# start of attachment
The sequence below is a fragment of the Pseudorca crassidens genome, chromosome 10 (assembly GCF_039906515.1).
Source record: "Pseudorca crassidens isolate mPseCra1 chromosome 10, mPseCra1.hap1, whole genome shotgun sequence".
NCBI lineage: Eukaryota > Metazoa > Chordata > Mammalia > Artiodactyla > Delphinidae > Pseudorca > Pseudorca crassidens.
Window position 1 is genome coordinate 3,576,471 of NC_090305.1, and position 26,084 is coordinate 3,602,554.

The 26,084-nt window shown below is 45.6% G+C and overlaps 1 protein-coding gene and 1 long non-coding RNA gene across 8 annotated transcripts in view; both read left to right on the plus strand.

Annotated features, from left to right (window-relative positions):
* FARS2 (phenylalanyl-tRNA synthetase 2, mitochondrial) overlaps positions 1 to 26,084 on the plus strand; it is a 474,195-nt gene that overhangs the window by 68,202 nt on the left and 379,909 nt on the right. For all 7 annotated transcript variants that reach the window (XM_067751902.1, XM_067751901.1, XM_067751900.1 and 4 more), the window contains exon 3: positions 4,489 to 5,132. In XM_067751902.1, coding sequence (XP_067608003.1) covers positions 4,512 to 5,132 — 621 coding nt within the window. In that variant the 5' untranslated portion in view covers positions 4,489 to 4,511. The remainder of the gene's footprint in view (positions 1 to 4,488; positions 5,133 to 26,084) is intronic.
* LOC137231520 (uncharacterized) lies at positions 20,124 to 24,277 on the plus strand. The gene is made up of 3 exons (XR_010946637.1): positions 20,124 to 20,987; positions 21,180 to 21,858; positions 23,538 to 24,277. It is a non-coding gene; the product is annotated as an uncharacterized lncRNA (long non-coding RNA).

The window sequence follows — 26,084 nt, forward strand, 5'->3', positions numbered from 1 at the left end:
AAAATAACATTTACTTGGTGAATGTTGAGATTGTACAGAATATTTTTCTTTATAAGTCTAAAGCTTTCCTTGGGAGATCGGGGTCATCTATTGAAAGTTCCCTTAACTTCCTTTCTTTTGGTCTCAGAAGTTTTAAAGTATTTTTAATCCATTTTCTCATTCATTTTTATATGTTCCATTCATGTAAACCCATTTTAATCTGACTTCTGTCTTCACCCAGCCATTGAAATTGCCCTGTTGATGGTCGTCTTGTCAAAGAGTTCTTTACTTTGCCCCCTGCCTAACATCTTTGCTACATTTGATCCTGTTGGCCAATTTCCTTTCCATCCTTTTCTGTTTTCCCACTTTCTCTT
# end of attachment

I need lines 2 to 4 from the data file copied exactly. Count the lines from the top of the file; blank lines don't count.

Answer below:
Source record: "Pseudorca crassidens isolate mPseCra1 chromosome 10, mPseCra1.hap1, whole genome shotgun sequence".
NCBI lineage: Eukaryota > Metazoa > Chordata > Mammalia > Artiodactyla > Delphinidae > Pseudorca > Pseudorca crassidens.
Window position 1 is genome coordinate 3,576,471 of NC_090305.1, and position 26,084 is coordinate 3,602,554.